Taliban lay death traps for troops in Kandahar operation

KAJAKI, AFGHANISTAN - AUGUST 31: (NO SALE, NO ...Image by Getty Images via @daylife
Independent:

The "daisy chain" of nine explosive devices had been hidden at the base of a wall flanking a narrow alleyway. Two deafening blasts came within seconds of each other, spraying shrapnel and debris in an arc as the patrol came alongside. It was the second time in five days that the American and Afghan forces had been targeted in Malajat, a notoriously violent area used by bombers and gunmen as a base from which to strike into Kandahar City.

The attacks illustrate the difficulties faced in attempting to clear the militants out of Kandahar, the birthplace of the Taliban. There are, however, signs that the tide may be turning following a series of military operations in an area which, not so long ago, was regarded as "lost".

The offensive launched yesterday – one of "the most difficult and most important" to be carried out since the start of the war, according to Western commanders – comes at a pivotal time with a Nato summit in November set to shape the future course of action. General David Petraeus, the commander of Nato forces, is also to present his assessment of the campaign to the White House before the end of the year.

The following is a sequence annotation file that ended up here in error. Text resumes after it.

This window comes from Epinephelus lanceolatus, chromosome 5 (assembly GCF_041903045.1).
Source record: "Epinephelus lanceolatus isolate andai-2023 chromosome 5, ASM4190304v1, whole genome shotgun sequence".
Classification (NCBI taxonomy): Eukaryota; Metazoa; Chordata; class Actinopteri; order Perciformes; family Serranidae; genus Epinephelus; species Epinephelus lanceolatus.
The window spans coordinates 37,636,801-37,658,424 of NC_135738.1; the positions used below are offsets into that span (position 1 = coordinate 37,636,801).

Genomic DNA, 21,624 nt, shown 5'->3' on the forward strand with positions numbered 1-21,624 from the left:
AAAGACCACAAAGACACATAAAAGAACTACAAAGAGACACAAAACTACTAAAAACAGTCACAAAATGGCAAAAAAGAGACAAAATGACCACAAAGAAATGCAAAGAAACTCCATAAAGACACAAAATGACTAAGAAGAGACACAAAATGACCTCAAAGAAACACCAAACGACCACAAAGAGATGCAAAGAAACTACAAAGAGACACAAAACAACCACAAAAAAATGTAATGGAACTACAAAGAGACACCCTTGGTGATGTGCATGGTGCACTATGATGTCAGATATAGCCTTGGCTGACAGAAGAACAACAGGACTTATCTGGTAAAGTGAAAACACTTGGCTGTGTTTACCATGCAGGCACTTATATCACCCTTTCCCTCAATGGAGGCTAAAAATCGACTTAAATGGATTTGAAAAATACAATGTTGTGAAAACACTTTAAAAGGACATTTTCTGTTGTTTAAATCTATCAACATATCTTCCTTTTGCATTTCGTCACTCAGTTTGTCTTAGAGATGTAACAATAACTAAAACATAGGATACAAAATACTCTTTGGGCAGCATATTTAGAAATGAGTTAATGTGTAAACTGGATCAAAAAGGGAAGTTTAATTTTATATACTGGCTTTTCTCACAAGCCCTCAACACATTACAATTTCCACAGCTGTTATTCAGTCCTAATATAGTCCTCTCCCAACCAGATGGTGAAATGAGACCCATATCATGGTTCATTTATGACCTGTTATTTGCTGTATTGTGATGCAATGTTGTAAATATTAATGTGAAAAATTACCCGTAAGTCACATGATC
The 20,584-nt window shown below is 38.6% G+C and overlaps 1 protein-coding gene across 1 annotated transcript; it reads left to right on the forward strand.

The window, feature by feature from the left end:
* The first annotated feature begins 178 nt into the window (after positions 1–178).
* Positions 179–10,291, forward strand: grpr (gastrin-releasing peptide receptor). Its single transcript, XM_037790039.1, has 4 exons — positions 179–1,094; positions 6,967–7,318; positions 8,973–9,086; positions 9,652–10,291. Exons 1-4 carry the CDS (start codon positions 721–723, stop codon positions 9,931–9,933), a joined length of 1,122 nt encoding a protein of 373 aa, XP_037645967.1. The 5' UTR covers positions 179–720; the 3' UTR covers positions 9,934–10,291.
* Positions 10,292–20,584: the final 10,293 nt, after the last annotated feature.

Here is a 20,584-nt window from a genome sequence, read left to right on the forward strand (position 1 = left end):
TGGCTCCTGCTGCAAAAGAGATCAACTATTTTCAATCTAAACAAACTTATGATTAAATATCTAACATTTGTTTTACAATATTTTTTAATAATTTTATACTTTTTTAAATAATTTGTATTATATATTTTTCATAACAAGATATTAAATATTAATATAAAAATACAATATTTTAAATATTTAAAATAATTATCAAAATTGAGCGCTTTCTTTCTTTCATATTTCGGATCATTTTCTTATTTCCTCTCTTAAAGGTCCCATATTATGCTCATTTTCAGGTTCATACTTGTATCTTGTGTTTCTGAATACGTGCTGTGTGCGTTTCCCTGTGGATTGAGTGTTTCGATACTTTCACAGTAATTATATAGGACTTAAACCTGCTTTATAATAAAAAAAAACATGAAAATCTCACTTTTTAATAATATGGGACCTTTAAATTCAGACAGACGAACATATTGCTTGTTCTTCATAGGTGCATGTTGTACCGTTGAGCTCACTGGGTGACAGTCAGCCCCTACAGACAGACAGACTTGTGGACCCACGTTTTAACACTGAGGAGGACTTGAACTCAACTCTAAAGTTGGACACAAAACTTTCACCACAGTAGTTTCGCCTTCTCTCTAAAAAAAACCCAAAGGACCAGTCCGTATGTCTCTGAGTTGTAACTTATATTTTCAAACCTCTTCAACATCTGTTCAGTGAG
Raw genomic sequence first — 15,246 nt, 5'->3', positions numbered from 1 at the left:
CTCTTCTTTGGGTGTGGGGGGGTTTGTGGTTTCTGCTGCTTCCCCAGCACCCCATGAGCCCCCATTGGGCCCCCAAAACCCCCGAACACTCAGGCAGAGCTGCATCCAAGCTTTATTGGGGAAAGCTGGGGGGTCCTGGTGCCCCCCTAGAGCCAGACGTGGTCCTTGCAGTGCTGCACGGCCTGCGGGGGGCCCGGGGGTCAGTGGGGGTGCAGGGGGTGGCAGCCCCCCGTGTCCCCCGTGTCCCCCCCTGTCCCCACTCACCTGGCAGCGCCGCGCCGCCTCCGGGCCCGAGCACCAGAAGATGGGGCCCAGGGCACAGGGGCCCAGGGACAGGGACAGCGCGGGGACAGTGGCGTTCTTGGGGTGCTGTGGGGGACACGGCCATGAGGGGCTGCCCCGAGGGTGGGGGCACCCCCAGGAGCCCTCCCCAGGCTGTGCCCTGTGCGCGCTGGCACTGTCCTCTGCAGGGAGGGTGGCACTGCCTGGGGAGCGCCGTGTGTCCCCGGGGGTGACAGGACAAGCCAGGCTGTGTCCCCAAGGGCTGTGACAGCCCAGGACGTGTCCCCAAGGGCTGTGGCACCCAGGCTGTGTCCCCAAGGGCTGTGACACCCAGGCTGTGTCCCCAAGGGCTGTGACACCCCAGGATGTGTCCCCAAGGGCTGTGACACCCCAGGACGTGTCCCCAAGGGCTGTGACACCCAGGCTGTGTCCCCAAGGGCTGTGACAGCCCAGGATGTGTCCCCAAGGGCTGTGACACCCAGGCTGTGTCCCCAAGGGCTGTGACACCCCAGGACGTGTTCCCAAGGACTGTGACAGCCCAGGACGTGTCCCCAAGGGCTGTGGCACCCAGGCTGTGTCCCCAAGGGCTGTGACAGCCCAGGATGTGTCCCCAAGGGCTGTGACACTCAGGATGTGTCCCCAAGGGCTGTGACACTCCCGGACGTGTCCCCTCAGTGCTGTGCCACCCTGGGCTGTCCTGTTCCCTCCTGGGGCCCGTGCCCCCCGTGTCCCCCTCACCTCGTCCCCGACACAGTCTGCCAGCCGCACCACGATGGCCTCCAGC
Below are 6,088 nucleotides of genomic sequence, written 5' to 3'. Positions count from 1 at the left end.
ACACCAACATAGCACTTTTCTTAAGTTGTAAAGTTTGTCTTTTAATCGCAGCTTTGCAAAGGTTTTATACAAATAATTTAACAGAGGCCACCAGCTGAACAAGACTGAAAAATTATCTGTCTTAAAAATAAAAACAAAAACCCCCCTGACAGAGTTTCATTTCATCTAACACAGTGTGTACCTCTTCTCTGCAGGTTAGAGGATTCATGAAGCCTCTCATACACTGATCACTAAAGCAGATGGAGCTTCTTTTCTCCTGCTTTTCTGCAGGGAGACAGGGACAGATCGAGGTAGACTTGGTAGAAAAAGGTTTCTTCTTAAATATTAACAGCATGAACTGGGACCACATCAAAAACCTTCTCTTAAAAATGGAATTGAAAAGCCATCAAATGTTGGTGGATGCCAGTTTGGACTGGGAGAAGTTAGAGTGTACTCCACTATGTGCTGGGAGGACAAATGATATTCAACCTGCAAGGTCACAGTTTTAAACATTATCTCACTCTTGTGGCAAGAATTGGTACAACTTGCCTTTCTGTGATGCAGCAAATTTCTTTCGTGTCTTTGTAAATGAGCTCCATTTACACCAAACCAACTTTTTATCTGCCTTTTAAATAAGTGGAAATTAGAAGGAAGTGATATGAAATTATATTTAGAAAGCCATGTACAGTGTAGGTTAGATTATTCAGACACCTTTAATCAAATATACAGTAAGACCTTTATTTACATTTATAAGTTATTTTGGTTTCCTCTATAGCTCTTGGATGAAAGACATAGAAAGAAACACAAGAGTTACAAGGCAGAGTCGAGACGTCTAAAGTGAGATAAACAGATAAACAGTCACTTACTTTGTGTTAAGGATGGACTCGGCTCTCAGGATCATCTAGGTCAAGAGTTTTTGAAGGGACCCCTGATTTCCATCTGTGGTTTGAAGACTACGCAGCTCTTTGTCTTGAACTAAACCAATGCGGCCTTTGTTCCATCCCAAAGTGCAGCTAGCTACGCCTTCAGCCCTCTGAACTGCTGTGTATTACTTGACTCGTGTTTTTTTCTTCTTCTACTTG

The Taliban have been ruthless in their attempts to hang on to their most important and symbolic military stronghold, assassinating over 500 tribal elders, religious scholars, and elected representatives in the process. The killings have been stepped up in the months preceding the Nato campaign.

Many of the murders have been planned and launched from Malajat, a feeder route into the city for insurgents. Three weeks ago a large US force, with a sizeable contingent of Afghan police, moved in, arresting suspects and seizing large amounts of bomb-making equipment and material. "After that we had a bit of a quiet time, no IEDs (improvised explosive devices) no shootings. You couldn't get too relaxed, but considering what the place was like..." Sergeant Robert Yonts said. Then, last week, a bomb went off two feet from him along a pathway, he received minor injuries, his eyes saved by protective goggles. "If it weren't for them I would be blind, simple as that," he said.

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There is much more.

We are starting to see more stories about the face of the battle for Kandahar. The Taliban tactic do not appear to be much different from what we have run into before. I suspect that they become more deadly as we settle into an area.
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